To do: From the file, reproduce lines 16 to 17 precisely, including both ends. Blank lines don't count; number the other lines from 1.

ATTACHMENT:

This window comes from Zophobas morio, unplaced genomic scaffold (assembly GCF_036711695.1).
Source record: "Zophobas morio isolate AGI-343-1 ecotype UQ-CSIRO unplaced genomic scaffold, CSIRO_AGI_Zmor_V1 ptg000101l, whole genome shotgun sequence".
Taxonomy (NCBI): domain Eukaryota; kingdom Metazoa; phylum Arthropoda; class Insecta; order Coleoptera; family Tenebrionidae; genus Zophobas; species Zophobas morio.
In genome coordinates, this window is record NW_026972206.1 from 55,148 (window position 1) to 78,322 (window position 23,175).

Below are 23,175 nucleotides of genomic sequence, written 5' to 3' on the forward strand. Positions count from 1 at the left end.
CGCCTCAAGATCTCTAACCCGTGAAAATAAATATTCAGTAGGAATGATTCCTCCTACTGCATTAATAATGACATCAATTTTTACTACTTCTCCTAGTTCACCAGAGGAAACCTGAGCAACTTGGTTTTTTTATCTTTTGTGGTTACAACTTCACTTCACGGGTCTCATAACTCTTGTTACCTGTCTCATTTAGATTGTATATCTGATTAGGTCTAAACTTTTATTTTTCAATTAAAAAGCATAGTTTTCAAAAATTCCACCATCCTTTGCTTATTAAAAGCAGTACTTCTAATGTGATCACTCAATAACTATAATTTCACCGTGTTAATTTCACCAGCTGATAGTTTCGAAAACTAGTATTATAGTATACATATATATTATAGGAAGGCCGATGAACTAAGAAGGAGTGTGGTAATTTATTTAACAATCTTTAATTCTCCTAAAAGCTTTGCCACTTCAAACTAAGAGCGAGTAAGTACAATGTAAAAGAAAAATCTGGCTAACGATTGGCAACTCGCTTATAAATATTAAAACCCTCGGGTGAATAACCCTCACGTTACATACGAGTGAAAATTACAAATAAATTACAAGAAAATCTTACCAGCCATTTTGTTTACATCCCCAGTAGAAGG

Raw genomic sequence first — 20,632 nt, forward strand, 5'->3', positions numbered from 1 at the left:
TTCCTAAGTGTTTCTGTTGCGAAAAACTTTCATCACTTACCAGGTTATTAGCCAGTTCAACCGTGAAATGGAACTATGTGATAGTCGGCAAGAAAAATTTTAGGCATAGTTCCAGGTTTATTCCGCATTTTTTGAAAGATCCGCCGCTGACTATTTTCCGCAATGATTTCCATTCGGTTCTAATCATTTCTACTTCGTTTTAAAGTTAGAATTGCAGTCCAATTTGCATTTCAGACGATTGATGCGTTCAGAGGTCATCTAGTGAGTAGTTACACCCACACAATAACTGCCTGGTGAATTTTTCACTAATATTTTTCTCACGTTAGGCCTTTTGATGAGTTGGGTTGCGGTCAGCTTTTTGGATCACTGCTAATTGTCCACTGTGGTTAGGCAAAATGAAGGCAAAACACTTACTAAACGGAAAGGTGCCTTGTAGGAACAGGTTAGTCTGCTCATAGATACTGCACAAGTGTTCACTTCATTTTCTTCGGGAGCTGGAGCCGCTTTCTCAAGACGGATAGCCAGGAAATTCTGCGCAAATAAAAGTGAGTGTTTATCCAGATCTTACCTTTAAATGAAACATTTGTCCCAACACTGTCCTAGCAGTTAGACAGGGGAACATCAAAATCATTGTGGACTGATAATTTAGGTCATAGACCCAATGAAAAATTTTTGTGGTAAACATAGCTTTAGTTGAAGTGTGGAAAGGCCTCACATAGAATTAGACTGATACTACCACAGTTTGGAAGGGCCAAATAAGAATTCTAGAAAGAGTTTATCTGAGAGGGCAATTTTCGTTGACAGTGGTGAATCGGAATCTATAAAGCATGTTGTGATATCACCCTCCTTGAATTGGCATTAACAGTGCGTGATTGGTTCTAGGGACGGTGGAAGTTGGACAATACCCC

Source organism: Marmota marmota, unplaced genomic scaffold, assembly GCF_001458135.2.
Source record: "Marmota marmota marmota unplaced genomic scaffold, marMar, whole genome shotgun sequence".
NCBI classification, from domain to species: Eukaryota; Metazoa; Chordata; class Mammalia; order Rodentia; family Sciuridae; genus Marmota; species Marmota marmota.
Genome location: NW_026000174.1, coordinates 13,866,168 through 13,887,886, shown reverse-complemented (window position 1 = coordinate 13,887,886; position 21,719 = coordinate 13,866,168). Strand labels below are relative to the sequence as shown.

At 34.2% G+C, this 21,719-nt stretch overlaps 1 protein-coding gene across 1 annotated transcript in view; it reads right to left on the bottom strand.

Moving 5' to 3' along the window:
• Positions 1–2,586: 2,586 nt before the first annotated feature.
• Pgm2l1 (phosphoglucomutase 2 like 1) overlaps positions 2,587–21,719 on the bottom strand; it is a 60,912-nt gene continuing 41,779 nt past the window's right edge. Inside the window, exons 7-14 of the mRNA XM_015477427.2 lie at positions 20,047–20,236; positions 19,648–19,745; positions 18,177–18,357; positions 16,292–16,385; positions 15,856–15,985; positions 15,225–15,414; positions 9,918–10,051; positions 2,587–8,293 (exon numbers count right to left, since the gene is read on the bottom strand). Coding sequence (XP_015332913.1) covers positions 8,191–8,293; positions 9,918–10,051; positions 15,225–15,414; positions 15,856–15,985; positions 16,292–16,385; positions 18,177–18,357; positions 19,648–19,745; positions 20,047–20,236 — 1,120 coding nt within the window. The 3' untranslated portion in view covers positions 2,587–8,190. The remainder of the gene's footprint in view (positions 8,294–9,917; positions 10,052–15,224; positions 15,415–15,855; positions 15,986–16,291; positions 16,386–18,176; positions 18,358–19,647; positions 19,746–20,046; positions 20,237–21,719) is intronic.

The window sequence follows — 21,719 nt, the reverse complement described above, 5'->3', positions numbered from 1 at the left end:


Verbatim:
• Pgm2l1 (phosphoglucomutase 2 like 1) overlaps positions 2,587–21,719 on the bottom strand; it is a 60,912-nt gene continuing 41,779 nt past the window's right edge. Inside the window, exons 7-14 of the mRNA XM_015477427.2 lie at positions 20,047–20,236; positions 19,648–19,745; positions 18,177–18,357; positions 16,292–16,385; positions 15,856–15,985; positions 15,225–15,414; positions 9,918–10,051; positions 2,587–8,293 (exon numbers count right to left, since the gene is read on the bottom strand). Coding sequence (XP_015332913.1) covers positions 8,191–8,293; positions 9,918–10,051; positions 15,225–15,414; positions 15,856–15,985; positions 16,292–16,385; positions 18,177–18,357; positions 19,648–19,745; positions 20,047–20,236 — 1,120 coding nt within the window. The 3' untranslated portion in view covers positions 2,587–8,190. The remainder of the gene's footprint in view (positions 8,294–9,917; positions 10,052–15,224; positions 15,415–15,855; positions 15,986–16,291; positions 16,386–18,176; positions 18,358–19,647; positions 19,746–20,046; positions 20,237–21,719) is intronic.

The window sequence follows — 21,719 nt, the reverse complement described above, 5'->3', positions numbered from 1 at the left end: